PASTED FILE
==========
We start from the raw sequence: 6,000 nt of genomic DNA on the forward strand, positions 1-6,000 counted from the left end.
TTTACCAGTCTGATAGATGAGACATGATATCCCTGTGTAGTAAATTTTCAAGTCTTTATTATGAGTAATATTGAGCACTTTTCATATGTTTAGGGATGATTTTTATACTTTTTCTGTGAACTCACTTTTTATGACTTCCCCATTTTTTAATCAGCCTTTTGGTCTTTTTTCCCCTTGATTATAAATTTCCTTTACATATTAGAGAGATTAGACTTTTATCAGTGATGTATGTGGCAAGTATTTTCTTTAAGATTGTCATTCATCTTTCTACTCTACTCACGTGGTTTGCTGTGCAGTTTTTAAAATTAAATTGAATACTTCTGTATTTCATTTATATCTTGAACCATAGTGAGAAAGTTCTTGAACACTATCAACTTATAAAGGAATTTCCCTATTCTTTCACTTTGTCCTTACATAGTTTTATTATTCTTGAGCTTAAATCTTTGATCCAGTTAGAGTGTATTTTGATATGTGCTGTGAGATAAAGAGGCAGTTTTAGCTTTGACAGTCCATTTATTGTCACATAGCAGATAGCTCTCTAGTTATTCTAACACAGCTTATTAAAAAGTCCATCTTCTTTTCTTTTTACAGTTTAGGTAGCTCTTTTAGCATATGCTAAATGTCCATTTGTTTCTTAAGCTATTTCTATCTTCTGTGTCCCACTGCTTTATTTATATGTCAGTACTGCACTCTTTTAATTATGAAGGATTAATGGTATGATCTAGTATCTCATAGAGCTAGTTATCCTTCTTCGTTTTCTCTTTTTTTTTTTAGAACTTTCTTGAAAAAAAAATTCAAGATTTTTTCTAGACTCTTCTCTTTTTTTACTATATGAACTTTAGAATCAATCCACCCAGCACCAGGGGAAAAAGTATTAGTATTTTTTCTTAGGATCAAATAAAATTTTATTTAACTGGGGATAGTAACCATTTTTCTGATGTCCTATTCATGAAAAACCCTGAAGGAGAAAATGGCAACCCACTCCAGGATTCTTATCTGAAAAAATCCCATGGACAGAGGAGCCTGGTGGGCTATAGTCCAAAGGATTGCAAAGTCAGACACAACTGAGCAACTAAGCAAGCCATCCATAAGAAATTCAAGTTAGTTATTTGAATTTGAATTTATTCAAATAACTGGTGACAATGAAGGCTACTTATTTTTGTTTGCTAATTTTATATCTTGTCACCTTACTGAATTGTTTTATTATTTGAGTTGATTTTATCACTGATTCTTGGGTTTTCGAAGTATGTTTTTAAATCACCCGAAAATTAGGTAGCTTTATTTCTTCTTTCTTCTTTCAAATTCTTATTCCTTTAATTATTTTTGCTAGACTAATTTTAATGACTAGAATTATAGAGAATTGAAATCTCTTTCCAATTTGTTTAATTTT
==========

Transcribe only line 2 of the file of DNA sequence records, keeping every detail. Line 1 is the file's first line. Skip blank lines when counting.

TTTACCAGTCTGATAGATGAGACATGATATCCCTGTGTAGTAAATTTTCAAGTCTTTATTATGAGTAATATTGAGCACTTTTCATATGTTTAGGGATGATTTTTATACTTTTTCTGTGAACTCACTTTTTATGACTTCCCCATTTTTTAATCAGCCTTTTGGTCTTTTTTCCCCTTGATTATAAATTTCCTTTACATATTAGAGAGATTAGACTTTTATCAGTGATGTATGTGGCAAGTATTTTCTTTAAGATTGTCATTCATCTTTCTACTCTACTCACGTGGTTTGCTGTGCAGTTTTTAAAATTAAATTGAATACTTCTGTATTTCATTTATATCTTGAACCATAGTGAGAAAGTTCTTGAACACTATCAACTTATAAAGGAATTTCCCTATTCTTTCACTTTGTCCTTACATAGTTTTATTATTCTTGAGCTTAAATCTTTGATCCAGTTAGAGTGTATTTTGATATGTGCTGTGAGATAAAGAGGCAGTTTTAGCTTTGACAGTCCATTTATTGTCACATAGCAGATAGCTCTCTAGTTATTCTAACACAGCTTATTAAAAAGTCCATCTTCTTTTCTTTTTACAGTTTAGGTAGCTCTTTTAGCATATGCTAAATGTCCATTTGTTTCTTAAGCTATTTCTATCTTCTGTGTCCCACTGCTTTATTTATATGTCAGTACTGCACTCTTTTAATTATGAAGGATTAATGGTATGATCTAGTATCTCATAGAGCTAGTTATCCTTCTTCGTTTTCTCTTTTTTTTTTTAGAACTTTCTTGAAAAAAAAATTCAAGATTTTTTCTAGACTCTTCTCTTTTTTTACTATATGAACTTTAGAATCAATCCACCCAGCACCAGGGGAAAAAGTATTAGTATTTTTTCTTAGGATCAAATAAAATTTTATTTAACTGGGGATAGTAACCATTTTTCTGATGTCCTATTCATGAAAAACCCTGAAGGAGAAAATGGCAACCCACTCCAGGATTCTTATCTGAAAAAATCCCATGGACAGAGGAGCCTGGTGGGCTATAGTCCAAAGGATTGCAAAGTCAGACACAACTGAGCAACTAAGCAAGCCATCCATAAGAAATTCAAGTTAGTTATTTGAATTTGAATTTATTCAAATAACTGGTGACAATGAAGGCTACTTATTTTTGTTTGCTAATTTTATATCTTGTCACCTTACTGAATTGTTTTATTATTTGAGTTGATTTTATCACTGATTCTTGGGTTTTCGAAGTATGTTTTTAAATCACCCGAAAATTAGGTAGCTTTATTTCTTCTTTCTTCTTTCAAATTCTTATTCCTTTAATTATTTTTGCTAGACTAATTTTAATGACTAGAATTATAGAGAATTGAAATCTCTTTCCAATTTGTTTAATTTT